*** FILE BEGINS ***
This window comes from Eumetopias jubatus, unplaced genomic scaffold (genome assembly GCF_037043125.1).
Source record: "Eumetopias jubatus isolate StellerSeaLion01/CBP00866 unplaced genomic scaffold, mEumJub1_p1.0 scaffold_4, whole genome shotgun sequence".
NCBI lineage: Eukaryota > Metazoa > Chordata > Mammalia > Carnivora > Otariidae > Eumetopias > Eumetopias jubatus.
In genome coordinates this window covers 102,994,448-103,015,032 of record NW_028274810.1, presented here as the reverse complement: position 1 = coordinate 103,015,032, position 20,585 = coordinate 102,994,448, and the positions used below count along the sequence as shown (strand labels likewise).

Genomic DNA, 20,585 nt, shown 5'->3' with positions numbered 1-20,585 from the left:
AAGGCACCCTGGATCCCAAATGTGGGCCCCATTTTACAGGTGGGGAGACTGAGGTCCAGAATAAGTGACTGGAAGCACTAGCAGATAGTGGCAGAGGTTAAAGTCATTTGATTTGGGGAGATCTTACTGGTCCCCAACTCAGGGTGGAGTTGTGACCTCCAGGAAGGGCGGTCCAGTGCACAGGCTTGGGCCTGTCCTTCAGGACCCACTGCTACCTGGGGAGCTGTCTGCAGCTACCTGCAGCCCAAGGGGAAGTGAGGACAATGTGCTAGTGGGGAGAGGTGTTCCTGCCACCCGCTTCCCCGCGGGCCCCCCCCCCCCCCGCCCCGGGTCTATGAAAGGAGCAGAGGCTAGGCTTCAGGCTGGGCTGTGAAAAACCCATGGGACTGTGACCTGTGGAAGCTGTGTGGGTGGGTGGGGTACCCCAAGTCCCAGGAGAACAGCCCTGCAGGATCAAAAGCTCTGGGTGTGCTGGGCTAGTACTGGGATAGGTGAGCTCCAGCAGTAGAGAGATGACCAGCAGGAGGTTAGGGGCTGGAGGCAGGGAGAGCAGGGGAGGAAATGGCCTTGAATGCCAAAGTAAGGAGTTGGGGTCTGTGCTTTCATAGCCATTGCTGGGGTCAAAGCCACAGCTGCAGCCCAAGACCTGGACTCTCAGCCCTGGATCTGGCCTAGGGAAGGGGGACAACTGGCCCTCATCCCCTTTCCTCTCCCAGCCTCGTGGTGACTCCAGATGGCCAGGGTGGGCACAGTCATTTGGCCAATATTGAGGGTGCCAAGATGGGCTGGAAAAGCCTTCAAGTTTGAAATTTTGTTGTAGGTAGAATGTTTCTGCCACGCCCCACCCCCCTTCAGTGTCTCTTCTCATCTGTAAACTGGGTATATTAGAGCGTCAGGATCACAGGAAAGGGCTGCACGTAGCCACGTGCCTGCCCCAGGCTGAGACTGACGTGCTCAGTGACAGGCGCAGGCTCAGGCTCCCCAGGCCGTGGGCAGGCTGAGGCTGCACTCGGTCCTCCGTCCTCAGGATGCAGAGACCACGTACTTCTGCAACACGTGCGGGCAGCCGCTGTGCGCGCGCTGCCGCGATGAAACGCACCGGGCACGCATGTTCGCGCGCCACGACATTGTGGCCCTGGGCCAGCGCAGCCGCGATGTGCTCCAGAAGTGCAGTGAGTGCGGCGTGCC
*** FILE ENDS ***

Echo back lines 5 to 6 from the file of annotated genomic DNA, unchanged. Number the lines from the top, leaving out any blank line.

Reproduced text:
Genomic DNA, 20,585 nt, shown 5'->3' with positions numbered 1-20,585 from the left:
AAGGCACCCTGGATCCCAAATGTGGGCCCCATTTTACAGGTGGGGAGACTGAGGTCCAGAATAAGTGACTGGAAGCACTAGCAGATAGTGGCAGAGGTTAAAGTCATTTGATTTGGGGAGATCTTACTGGTCCCCAACTCAGGGTGGAGTTGTGACCTCCAGGAAGGGCGGTCCAGTGCACAGGCTTGGGCCTGTCCTTCAGGACCCACTGCTACCTGGGGAGCTGTCTGCAGCTACCTGCAGCCCAAGGGGAAGTGAGGACAATGTGCTAGTGGGGAGAGGTGTTCCTGCCACCCGCTTCCCCGCGGGCCCCCCCCCCCCCCGCCCCGGGTCTATGAAAGGAGCAGAGGCTAGGCTTCAGGCTGGGCTGTGAAAAACCCATGGGACTGTGACCTGTGGAAGCTGTGTGGGTGGGTGGGGTACCCCAAGTCCCAGGAGAACAGCCCTGCAGGATCAAAAGCTCTGGGTGTGCTGGGCTAGTACTGGGATAGGTGAGCTCCAGCAGTAGAGAGATGACCAGCAGGAGGTTAGGGGCTGGAGGCAGGGAGAGCAGGGGAGGAAATGGCCTTGAATGCCAAAGTAAGGAGTTGGGGTCTGTGCTTTCATAGCCATTGCTGGGGTCAAAGCCACAGCTGCAGCCCAAGACCTGGACTCTCAGCCCTGGATCTGGCCTAGGGAAGGGGGACAACTGGCCCTCATCCCCTTTCCTCTCCCAGCCTCGTGGTGACTCCAGATGGCCAGGGTGGGCACAGTCATTTGGCCAATATTGAGGGTGCCAAGATGGGCTGGAAAAGCCTTCAAGTTTGAAATTTTGTTGTAGGTAGAATGTTTCTGCCACGCCCCACCCCCCTTCAGTGTCTCTTCTCATCTGTAAACTGGGTATATTAGAGCGTCAGGATCACAGGAAAGGGCTGCACGTAGCCACGTGCCTGCCCCAGGCTGAGACTGACGTGCTCAGTGACAGGCGCAGGCTCAGGCTCCCCAGGCCGTGGGCAGGCTGAGGCTGCACTCGGTCCTCCGTCCTCAGGATGCAGAGACCACGTACTTCTGCAACACGTGCGGGCAGCCGCTGTGCGCGCGCTGCCGCGATGAAACGCACCGGGCACGCATGTTCGCGCGCCACGACATTGTGGCCCTGGGCCAGCGCAGCCGCGATGTGCTCCAGAAGTGCAGTGAGTGCGGCGTGCC